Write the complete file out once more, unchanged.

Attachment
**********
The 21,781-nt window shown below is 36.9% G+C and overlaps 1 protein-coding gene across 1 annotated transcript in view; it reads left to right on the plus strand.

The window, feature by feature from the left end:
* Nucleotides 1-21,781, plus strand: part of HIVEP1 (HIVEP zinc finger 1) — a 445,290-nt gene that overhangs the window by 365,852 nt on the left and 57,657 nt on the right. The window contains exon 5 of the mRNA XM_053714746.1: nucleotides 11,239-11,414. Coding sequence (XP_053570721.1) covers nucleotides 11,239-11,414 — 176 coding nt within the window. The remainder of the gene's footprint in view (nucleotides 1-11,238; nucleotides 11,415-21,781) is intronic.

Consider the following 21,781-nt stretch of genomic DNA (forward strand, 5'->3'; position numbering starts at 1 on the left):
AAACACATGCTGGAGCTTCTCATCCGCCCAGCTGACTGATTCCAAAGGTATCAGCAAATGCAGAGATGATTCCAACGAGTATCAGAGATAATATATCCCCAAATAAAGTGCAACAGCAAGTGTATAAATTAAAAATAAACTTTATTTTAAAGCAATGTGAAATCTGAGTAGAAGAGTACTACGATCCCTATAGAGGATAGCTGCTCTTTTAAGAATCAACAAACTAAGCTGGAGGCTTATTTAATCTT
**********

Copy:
The 21,781-nt window shown below is 36.9% G+C and overlaps 1 protein-coding gene across 1 annotated transcript in view; it reads left to right on the plus strand.

The window, feature by feature from the left end:
* Nucleotides 1-21,781, plus strand: part of HIVEP1 (HIVEP zinc finger 1) — a 445,290-nt gene that overhangs the window by 365,852 nt on the left and 57,657 nt on the right. The window contains exon 5 of the mRNA XM_053714746.1: nucleotides 11,239-11,414. Coding sequence (XP_053570721.1) covers nucleotides 11,239-11,414 — 176 coding nt within the window. The remainder of the gene's footprint in view (nucleotides 1-11,238; nucleotides 11,415-21,781) is intronic.

Consider the following 21,781-nt stretch of genomic DNA (forward strand, 5'->3'; position numbering starts at 1 on the left):
AAACACATGCTGGAGCTTCTCATCCGCCCAGCTGACTGATTCCAAAGGTATCAGCAAATGCAGAGATGATTCCAACGAGTATCAGAGATAATATATCCCCAAATAAAGTGCAACAGCAAGTGTATAAATTAAAAATAAACTTTATTTTAAAGCAATGTGAAATCTGAGTAGAAGAGTACTACGATCCCTATAGAGGATAGCTGCTCTTTTAAGAATCAACAAACTAAGCTGGAGGCTTATTTAATCTT